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State authorities under the State law have decided to give it to the Federal Government for that purpose.
Mr. Banks. We would certainly be remiss in our public duty, in commenting on proposed projects, if in our opinion there existed any question as to the availability of sufficient unappropriated water, were we not to point that out.
Senator O’MAHONEY. Is there any reason why the permit should not be granted immediately so that Federal fiscal authorities would know? A lot of money has to be spent by the Bureau of Reclamation to determine whether or not a project is feasible.
I think it is not wise to spend Federal money to determine the feasibility of projects if the State is hanging back and reserving to itself the right to determine, after these initial expenditures, whether or not a permit will be granted.
Senator MALONE. I would like to ask Mr. Banks, because I think he is a very competent engineer and State engineer where this particular problem is always confronting him, we may get an idea from general testimony that you are able to develop and report on all of the unappropriated water and all of the unused water in the future. Is it not true that water-use changes sometimes due to the character of the land and better cultivation of the land and certainly in the improved transportation of the water to the land? Therefore, if I understand the situation, they have a certain amount of water that they can put to beneficial use. As the facilities improve, is there not more water for additional land available as time goes on? Maybe 25 or 30 years from now there will be better facilities for transportation of water ind better facilities for water. Would that not make more water available to additional land?
Mr. BANKS. I think that is correct.
Senator MALONE. It is not something you could report on your period, someone taking your place would still have the problem.
Mr. BANKS. Yes.
Senator MALONE. I anticipate in some of our rivers, and I know in yours,
you could come back 75 or 100 years from now, most of them will be running in conduits because the water will be so valuable. I wanted the committee to understand that.
Mr. BANKS. May I elaborate on that a little? Senator MALONE. Yes. Mr. Banks. I agree with you wholeheartedly that we are dealing with physical situations and not solely with the law. It is very true that the physical situation changes with time. The state of artificial cultural development has a marked effect upon the availability of unappropriated water. It is a continuing process of study to deter mine at any particular time the amount of remaining unappropriated water.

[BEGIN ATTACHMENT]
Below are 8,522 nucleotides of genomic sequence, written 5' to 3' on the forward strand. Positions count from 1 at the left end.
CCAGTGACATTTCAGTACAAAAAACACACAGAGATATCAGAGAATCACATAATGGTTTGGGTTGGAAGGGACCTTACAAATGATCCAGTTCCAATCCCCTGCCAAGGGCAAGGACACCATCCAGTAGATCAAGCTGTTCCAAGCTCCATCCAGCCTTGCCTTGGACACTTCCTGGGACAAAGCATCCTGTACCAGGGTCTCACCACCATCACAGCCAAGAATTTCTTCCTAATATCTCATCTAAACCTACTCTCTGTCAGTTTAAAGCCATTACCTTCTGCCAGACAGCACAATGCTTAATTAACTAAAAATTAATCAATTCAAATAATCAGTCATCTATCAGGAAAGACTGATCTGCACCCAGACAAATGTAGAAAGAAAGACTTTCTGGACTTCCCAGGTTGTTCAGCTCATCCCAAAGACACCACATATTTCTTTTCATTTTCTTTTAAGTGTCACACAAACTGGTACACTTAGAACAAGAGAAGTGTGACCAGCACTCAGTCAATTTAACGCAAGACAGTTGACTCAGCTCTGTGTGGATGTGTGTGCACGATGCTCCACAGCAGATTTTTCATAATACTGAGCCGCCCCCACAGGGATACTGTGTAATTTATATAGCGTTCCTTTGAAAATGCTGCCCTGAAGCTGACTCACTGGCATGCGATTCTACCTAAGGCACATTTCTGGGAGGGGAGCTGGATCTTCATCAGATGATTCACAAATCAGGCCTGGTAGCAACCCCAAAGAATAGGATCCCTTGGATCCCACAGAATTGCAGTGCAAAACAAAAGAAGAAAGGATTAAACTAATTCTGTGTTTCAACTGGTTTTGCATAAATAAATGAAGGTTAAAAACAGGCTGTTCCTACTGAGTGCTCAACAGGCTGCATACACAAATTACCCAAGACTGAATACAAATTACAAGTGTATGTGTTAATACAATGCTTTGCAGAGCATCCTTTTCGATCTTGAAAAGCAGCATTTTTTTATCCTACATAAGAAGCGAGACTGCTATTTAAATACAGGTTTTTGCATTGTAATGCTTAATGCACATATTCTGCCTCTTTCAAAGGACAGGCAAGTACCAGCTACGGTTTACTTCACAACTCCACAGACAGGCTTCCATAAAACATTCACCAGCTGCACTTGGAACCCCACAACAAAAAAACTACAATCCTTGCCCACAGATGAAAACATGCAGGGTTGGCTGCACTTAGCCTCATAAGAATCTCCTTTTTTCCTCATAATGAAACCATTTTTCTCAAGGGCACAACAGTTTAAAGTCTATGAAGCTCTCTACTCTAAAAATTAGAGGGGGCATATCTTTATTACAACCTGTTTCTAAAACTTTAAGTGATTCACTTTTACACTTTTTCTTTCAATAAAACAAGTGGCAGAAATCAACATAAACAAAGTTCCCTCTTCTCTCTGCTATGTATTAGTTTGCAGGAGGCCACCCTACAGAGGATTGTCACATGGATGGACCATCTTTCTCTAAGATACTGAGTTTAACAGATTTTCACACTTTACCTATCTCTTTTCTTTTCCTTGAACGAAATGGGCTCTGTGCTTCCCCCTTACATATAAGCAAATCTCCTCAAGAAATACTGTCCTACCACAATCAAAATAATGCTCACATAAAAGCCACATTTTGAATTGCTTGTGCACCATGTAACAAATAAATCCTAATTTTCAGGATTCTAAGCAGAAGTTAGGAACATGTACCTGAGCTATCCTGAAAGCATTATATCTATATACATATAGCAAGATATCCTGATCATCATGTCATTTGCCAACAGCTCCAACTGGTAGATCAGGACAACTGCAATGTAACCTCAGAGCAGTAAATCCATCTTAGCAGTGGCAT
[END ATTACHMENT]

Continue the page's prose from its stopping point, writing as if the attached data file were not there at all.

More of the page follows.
Senator MALONE. What you can do and have done on various streams -we have done the same thing in Nevada—you can over a period of years, 50 or 75 years, determine the amount of water that would be available under certain conditions.
Mr. BANKS. That is right.
Senator MALONE. But that does not determine how much water will be available for additional land 50 years from now under better conditions. That is the point I wanted to make.
When you file as a State on unappropriated water where a project is contemplated, is it not a safeguard against a third party coming in and botching up the situation so that perhaps this third application would have to be handled because you could construct the project through the Federal Government?
Mr. BANKS. That I believe was the intent of the so-called State filing procedure.
Senator MALONE. It was not the intent to prevent any project that the State approved to be constructed.
Mr. BANKS. No.
Senator MALONE. If they approved the Federal Government coming in it is just an automatic transfer of the water right to them.
Mr. Banks. The purpose of the State filing was not to prevent any specific entity from proceeding or to allow any specific entity to proceed, but it was to assure that the development of those particular water resources concerned shall be generally in accordance with the plan for which the application was filed.
Senator MALONE. Let me clear up one other point and it is only for people who may read the record.
When you call hearings on an application from the Federal Government, you are complying with the State law with no idea of turning that application down at all if it is to be applied to this project. You have to do that in compliance with State law; do you not?
Mr. BANKS. We regard the Federal Government in the same status as any other applicant for a water right.
Senator MALONE. You have approved the project. Therefore, there is no question about the decision. But you comply with the State law.